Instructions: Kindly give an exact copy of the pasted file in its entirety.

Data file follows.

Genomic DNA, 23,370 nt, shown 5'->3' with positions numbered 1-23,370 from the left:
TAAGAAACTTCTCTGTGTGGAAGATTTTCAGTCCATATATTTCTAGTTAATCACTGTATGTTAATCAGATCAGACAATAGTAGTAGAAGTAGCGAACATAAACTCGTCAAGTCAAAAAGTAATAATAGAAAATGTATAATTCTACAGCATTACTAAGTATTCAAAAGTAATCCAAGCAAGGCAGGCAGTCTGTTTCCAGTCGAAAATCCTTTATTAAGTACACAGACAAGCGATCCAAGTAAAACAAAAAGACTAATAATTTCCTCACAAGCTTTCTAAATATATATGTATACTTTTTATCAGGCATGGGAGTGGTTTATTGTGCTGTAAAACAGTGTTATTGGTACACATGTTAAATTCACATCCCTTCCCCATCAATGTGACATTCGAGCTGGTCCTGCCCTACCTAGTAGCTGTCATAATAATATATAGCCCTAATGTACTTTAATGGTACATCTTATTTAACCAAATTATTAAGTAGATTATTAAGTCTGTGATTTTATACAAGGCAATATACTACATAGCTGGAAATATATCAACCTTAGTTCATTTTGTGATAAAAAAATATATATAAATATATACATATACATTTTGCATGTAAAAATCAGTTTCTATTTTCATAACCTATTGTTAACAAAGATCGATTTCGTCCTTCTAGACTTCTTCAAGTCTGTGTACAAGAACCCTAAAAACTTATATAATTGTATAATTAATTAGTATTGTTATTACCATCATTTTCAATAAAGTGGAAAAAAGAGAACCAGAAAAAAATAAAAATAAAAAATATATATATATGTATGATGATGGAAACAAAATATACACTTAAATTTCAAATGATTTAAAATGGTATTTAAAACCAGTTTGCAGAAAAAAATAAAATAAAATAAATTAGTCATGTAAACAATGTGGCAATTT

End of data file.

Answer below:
Genomic DNA, 23,370 nt, shown 5'->3' with positions numbered 1-23,370 from the left:
TAAGAAACTTCTCTGTGTGGAAGATTTTCAGTCCATATATTTCTAGTTAATCACTGTATGTTAATCAGATCAGACAATAGTAGTAGAAGTAGCGAACATAAACTCGTCAAGTCAAAAAGTAATAATAGAAAATGTATAATTCTACAGCATTACTAAGTATTCAAAAGTAATCCAAGCAAGGCAGGCAGTCTGTTTCCAGTCGAAAATCCTTTATTAAGTACACAGACAAGCGATCCAAGTAAAACAAAAAGACTAATAATTTCCTCACAAGCTTTCTAAATATATATGTATACTTTTTATCAGGCATGGGAGTGGTTTATTGTGCTGTAAAACAGTGTTATTGGTACACATGTTAAATTCACATCCCTTCCCCATCAATGTGACATTCGAGCTGGTCCTGCCCTACCTAGTAGCTGTCATAATAATATATAGCCCTAATGTACTTTAATGGTACATCTTATTTAACCAAATTATTAAGTAGATTATTAAGTCTGTGATTTTATACAAGGCAATATACTACATAGCTGGAAATATATCAACCTTAGTTCATTTTGTGATAAAAAAATATATATAAATATATACATATACATTTTGCATGTAAAAATCAGTTTCTATTTTCATAACCTATTGTTAACAAAGATCGATTTCGTCCTTCTAGACTTCTTCAAGTCTGTGTACAAGAACCCTAAAAACTTATATAATTGTATAATTAATTAGTATTGTTATTACCATCATTTTCAATAAAGTGGAAAAAAGAGAACCAGAAAAAAATAAAAATAAAAAATATATATATATGTATGATGATGGAAACAAAATATACACTTAAATTTCAAATGATTTAAAATGGTATTTAAAACCAGTTTGCAGAAAAAAATAAAATAAAATAAATTAGTCATGTAAACAATGTGGCAATTT